If an article or content piece doesn’t elaborate on the author of the article or person they’re quoting, do a quick google search to check their background and confirm that they would be a reputable source. 

Example: Notice in the intro of this blog content strategy post, I included a quote and sourced an expert opinion: Successful content can capture leads, according to Robert Rose, a founder at Content Marketing Institute. Rose says, “Companies that create and clarify a foundational documented content strategy succeed in greater numbers.”

Pro-tip: If you can’t find a relevant quote, consider using HARO to get your own. Check out #5 in this JTC blog post for a deeper dive into using HARO.

✔️ Surveys and Reports 

Surveys and reports prove insights using an extensive data set. Both can provide accurate and valuable data and stats for you to use in your blog posts.

When doing blog research for relevant surveys and reports, you’ll notice that the organization that conducts them will also typically list how many people participated.

The sample size can help you make sure their methodology and results are legitimate, and thus a good source to use. Aim for a minimum participant size of 200 people, for scientific participant studies and more than 1,000 for broad topic, survey-based studies. In general, more is always better.

Example: For an article on employee engagement, you could use this 2019 study from ADP. Notice how they surveyed more than 19,000 employees in 13 different countries to create very accurate and authoritative data.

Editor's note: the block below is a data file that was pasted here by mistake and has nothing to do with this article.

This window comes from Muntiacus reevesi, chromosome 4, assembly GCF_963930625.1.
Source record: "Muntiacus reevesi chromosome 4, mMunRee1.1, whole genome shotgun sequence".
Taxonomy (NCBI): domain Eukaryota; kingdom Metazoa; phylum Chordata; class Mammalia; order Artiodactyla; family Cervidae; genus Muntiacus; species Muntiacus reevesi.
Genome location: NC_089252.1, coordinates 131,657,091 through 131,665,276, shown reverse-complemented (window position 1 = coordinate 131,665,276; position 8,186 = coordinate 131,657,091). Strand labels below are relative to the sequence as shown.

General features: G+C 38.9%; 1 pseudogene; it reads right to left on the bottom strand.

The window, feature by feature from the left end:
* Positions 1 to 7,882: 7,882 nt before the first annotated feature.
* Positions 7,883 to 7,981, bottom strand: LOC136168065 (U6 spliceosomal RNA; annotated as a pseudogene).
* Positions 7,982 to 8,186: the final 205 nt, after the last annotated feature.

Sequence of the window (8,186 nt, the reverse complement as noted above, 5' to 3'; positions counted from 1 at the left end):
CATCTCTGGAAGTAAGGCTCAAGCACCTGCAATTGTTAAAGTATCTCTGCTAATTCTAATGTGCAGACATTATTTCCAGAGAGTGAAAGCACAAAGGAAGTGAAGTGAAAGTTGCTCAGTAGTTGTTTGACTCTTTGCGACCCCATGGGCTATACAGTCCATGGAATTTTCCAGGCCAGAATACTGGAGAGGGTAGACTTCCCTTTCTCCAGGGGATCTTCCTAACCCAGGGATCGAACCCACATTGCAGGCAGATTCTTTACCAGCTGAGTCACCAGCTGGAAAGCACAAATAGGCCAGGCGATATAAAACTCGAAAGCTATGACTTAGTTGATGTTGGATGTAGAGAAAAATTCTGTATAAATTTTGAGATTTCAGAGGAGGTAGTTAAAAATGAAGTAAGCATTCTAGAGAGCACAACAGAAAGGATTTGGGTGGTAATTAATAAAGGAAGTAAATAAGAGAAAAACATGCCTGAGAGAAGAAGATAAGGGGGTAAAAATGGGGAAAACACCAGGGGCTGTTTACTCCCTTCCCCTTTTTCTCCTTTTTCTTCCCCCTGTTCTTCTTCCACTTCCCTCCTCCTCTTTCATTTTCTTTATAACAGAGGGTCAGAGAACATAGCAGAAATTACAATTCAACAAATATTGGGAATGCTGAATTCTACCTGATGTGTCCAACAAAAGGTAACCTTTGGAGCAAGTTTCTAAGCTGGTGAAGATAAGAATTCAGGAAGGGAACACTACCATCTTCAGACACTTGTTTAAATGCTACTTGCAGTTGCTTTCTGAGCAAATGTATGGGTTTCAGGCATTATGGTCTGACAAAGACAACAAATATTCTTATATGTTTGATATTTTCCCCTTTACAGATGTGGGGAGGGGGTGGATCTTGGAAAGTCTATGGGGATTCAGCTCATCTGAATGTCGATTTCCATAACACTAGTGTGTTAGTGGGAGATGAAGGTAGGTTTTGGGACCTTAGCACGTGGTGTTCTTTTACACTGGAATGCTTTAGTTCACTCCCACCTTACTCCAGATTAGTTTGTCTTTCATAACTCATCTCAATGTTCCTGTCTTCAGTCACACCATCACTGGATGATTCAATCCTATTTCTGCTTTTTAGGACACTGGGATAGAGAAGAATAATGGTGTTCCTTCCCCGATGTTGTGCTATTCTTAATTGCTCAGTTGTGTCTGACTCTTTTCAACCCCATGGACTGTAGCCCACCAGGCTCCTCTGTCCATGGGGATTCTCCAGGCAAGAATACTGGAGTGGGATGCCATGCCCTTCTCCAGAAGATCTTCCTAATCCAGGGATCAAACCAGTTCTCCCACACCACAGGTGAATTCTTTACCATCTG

✔️ Proprietary Data 

Proprietary data is unique data created by a company or organization. A good example is case studies, which show that another reputable business or company has experienced proven success with a particular method. You can include a reference to that within your article to explain a similar strategy or support an idea.  

Example: Check out the JTC case study for Selz.com, which includes hard stats on the value of an effective link building campaign. This could support an article or claim about link building strategies. 

✔️ Consider the Source and Get to the Root 

Beyond the above options for acceptable sources, you don’t simply want to source a quote as: “according to Forbes.” You always want to find the original source. Large publishers like Forbes often report findings, but the original source is the appropriate one to link to in your blog post.

This is especially common for reports, polls and surveys. In many cases, the publisher will link to the original source when referencing it. If not, you’ll need to search for it yourself. Get to the root and link to that as your source. 

Example: You’re writing an article about holiday office parties and search for stats on how many employees actually enjoy them. You find this blog article with a stat that says: “In a 2017 Robert Half survey, only one-third of employees reported liking the company holiday party.”